Also secured some beautiful cards direct from Cat Staggs and Allison Sohn and some other beautiful return cards by David Rabbitte, Soni, Irma Ahmed, Grant Gould, Joe Corroney, Rich Molinelli, Nick Neocleous and Dennis Budd from other collectors and dealers.

Over the years its always been a target to complete Master Sets for all of the LOTR releases, then upgrading and adding to my favourite artists. The fixation has never ended for me although the aura surrounding sketchcards has dwindled since the 2010's. Some collectors have left the hobby and some are just quite happy to sit on and enjoy their collections. Which leads me on to 2014 and Peter Jackson's The Hobbit - An Unexpected Journey.

I was somewhat grateful for the lull in card sets as it gave me the chance to return to Sideshow Weta and pick up pieces I had neglected the first time around. Also chance to pick up some great new releases from Weta. Minas Tirith and Barad Dur environments come to mind. I'd also observed an upturn in the interest in LOTR and a few new and obsessive collectors joining the ranks. Scoundrel's traffic was starting to increase again and for the first time I'd started observing Blowout's message board. Contrary to many I actually liked The Unexpected Journey film a lot and was looking forward to breaking new product. Cryptozoic had taken the contract on and the reviews were excellent and all the main cast had signed except those we already had from LOTR, so I was happy - Except this time only three sketches in a twelve box case - And they were much more expensive – In fact double the price. Taking this into account I ordered four cases.
I was especially looking forward to cards from UK artists Andrew Fry and Carolyn Edwards who I already had a deep admiration for. Plus class act Soni was signed on for her second Tolkien set. Alas this was her one and only Hobbit set due to other commitments.

In honesty the AUJ sketches I pulled were overall disappointing with the exception of a fantastic card by Soni of Balin riding out from Hobbiton. On the flip side I pulled a complete set of autographs with plenty extras with trade value and a three autograph redemption card which I traded rather quickly for a fantastic Sean Pence Thorin Oakenshield.

The next set in the series in early 2015, The Desolation of Smaug followed far too quickly for my liking. I had been given the opportunity to take voluntary redundancy and took it gratefully as I'd become disillusioned with the job anyway. The natural reaction is to pull up the drawbridge and I sort of did this. I thought the film was a big step down on AUJ - Far too much Hollywood and gimmickry for my liking.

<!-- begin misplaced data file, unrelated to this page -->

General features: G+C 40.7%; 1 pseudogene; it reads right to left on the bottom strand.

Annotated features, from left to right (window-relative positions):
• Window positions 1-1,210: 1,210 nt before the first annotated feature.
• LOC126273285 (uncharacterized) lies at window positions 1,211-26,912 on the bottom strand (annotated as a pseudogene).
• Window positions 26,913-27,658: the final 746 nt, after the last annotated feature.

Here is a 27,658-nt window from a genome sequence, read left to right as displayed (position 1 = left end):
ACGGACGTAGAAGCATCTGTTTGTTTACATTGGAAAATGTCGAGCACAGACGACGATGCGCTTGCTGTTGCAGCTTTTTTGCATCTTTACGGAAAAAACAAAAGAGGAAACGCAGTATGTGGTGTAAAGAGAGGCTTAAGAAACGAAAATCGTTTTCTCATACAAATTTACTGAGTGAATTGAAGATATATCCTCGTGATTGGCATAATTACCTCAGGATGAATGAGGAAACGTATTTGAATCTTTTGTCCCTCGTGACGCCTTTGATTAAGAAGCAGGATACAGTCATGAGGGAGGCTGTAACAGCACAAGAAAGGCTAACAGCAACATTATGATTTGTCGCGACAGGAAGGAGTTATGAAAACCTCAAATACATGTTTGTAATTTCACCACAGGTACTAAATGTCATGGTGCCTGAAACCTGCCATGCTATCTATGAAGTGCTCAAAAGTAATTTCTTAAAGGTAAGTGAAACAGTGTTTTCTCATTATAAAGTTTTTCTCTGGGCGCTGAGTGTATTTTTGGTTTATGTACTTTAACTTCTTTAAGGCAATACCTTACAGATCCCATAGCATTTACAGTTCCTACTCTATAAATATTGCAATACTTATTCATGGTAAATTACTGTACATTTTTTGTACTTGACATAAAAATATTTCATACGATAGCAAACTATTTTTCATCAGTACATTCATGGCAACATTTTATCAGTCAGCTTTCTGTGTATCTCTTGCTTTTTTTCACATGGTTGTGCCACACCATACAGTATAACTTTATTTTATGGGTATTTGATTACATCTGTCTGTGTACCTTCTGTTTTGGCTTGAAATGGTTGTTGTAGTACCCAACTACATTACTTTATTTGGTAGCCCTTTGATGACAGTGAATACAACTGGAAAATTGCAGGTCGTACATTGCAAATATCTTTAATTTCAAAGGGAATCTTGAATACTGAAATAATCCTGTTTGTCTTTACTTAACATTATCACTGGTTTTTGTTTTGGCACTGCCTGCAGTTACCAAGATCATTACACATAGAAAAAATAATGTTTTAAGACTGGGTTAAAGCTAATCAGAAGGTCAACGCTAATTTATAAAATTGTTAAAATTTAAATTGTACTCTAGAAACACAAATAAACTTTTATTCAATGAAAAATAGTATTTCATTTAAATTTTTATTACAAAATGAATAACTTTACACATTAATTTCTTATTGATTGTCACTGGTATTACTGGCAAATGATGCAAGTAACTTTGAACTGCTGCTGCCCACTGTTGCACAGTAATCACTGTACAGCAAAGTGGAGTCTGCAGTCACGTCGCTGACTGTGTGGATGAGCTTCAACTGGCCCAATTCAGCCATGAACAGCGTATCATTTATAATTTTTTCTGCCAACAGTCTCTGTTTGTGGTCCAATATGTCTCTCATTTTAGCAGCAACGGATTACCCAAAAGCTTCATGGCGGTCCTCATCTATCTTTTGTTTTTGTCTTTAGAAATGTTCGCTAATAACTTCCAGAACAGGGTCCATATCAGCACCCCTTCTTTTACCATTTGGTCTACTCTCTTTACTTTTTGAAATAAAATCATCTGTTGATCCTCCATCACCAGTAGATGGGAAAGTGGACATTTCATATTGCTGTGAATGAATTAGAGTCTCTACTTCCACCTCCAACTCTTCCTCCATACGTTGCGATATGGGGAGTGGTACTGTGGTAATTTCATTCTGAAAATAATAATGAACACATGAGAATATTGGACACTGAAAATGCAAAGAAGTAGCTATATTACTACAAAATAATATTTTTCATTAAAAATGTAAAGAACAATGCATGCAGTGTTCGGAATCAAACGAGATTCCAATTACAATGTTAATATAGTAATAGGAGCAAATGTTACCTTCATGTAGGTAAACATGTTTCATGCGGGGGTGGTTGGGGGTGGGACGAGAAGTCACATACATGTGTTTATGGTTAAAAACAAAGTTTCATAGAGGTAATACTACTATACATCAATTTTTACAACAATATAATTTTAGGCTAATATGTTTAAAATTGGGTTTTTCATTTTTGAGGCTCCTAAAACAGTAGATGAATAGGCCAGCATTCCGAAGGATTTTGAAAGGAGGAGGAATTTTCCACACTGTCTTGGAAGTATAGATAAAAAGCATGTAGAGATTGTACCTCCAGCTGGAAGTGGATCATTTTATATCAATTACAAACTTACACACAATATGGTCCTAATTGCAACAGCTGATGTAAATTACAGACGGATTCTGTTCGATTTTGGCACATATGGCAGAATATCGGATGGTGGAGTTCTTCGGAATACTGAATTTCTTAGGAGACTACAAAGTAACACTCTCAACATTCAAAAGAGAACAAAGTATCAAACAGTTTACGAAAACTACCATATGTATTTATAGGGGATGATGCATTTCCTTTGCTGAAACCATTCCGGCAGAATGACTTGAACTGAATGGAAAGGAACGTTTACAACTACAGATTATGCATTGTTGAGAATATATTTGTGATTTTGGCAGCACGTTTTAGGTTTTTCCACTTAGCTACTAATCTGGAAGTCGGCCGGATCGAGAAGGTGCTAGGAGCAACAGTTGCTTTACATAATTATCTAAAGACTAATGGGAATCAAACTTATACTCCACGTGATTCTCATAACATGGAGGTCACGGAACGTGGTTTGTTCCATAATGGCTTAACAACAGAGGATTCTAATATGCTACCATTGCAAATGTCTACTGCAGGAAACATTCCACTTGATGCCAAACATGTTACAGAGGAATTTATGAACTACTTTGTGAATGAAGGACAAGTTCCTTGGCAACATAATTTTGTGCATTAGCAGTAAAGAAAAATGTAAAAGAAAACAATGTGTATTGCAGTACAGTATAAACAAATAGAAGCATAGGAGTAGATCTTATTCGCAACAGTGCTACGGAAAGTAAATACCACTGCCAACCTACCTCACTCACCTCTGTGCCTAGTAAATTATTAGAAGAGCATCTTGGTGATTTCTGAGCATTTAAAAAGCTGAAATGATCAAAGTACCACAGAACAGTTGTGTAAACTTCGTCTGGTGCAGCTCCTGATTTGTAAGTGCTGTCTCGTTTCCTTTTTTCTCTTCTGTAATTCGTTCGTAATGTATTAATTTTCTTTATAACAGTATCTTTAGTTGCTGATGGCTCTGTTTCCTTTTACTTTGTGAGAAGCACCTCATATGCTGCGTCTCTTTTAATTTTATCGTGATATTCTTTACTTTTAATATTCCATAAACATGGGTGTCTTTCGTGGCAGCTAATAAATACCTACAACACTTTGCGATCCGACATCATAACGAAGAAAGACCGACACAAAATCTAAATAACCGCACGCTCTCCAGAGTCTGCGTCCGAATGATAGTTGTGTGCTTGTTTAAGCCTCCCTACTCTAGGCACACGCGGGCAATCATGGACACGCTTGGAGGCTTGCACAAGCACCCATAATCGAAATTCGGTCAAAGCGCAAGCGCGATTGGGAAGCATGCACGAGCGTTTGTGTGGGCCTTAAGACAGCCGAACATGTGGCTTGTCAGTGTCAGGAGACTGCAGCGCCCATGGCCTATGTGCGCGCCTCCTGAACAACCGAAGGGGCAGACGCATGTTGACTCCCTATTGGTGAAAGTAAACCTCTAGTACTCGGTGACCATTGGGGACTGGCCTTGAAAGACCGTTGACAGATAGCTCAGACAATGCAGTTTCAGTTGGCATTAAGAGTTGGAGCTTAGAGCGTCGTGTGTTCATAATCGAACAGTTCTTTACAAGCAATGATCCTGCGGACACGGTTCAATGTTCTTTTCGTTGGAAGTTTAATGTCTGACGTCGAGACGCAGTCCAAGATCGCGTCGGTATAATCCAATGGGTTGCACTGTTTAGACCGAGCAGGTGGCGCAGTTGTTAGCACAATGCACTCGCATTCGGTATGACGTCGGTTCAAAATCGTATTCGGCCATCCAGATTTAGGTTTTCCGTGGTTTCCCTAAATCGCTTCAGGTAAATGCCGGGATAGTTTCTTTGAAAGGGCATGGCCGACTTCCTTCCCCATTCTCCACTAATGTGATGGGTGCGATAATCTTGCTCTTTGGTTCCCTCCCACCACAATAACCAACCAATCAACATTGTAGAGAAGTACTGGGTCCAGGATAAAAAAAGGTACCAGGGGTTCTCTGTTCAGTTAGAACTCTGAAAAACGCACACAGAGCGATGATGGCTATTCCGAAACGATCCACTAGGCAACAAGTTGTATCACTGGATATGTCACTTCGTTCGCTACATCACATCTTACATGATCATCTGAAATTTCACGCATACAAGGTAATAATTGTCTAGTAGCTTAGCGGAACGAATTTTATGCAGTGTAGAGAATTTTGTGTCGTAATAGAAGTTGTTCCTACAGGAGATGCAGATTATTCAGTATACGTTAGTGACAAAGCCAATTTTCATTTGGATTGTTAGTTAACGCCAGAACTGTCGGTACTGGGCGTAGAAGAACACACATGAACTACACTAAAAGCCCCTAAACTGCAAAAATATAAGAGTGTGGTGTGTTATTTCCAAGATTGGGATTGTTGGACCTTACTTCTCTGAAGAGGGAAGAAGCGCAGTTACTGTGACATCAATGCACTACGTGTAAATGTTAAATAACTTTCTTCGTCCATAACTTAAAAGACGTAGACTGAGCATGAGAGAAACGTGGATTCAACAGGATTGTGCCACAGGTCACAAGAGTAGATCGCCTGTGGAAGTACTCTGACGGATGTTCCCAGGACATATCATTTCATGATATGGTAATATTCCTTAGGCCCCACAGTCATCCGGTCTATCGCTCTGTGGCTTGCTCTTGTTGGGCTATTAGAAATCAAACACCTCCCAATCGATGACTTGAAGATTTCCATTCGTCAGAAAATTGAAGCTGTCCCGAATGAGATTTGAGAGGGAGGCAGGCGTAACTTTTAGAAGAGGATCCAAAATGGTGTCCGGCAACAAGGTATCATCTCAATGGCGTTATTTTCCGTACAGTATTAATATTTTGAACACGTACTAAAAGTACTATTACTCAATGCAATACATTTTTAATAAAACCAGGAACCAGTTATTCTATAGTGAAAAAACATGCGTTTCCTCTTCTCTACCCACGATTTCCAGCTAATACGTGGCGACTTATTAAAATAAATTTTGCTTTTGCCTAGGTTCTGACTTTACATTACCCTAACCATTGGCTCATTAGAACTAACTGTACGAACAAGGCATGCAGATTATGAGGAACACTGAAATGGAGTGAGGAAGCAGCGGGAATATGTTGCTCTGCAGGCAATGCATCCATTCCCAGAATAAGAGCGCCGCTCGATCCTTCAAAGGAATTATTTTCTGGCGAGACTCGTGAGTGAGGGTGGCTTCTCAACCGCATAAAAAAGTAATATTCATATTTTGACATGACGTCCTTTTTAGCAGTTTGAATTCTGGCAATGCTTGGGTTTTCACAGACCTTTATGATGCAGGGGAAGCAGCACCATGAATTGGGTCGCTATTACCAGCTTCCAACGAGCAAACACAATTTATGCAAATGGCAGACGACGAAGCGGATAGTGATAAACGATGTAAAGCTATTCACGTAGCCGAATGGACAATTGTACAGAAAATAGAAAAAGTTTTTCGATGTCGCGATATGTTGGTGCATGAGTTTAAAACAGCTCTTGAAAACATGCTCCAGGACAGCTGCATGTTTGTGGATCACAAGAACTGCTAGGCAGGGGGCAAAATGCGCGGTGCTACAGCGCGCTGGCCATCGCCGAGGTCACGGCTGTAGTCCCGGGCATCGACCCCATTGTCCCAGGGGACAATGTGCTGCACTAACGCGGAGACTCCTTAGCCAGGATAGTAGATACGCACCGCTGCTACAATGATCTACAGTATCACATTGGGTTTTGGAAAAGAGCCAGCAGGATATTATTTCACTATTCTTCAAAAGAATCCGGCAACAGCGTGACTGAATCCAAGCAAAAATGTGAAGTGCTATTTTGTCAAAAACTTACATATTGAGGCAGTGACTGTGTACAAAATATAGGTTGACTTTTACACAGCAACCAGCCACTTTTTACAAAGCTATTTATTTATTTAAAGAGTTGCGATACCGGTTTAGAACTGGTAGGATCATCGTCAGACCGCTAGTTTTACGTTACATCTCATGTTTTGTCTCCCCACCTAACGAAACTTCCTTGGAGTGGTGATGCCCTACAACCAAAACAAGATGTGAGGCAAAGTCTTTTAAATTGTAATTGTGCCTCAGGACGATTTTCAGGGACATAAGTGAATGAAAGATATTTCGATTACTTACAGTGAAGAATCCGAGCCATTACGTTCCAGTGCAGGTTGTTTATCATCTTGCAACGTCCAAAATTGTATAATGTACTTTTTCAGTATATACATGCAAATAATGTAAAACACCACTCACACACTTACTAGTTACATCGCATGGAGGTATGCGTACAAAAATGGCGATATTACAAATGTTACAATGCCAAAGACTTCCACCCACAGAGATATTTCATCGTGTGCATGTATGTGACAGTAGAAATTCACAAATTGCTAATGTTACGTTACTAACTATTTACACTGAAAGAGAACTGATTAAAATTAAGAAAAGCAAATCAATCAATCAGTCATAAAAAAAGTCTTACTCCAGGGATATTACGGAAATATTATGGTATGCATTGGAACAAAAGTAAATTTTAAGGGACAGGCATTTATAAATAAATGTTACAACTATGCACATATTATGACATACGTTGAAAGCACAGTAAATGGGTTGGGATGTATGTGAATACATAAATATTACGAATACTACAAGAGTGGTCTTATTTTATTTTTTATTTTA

Still managed to secure four cases but the sketch pulls were again overall disappointing. I even had to use extras to make up the autograph Master Set. Not that I was lucky enough to pull any, but Cryptozoic added some rare 1/25 Illustration autographs all drawn by John Haun - Very nice touch. One noted pull was a beautiful full colour Bilbo by Gavin Hunt.
About this time I decided to trade off a few of my LOTR sketches to put together a modest set of Hobbit sketches. Inevitably, I do miss some of the old cards but never mind, the LOTR Master sets are preserved and without trading with some very honest and enthusiastic collectors my Hobbit collection would not have been possible. Truth is I still don't have the will power to resist nice cards when offered them or see them on ebay. I managed to find a good selection of Hobbit cards from some of my new found favourites - James Henry Smith, Mike James, Bob Stevlic and Marcia Dye amongst others.

The final set in the series - The Battle of the Five Armies - Came out in 2016. This was a great set on many fronts - We got Evangeline Lilly, Luke Evans and Peter Jackson for the first time, and I was to pull multiples of them from my four cases! Disappointed we didn't get Cumberbatch or The Big Yin but you can't have everything. There was again six rare 1/25 illustration design autographs which I believe are from Alan Lee - Easily my favourite autos from all of the sets. The Ian Holm autograph was also a very short run and now very difficult to track down.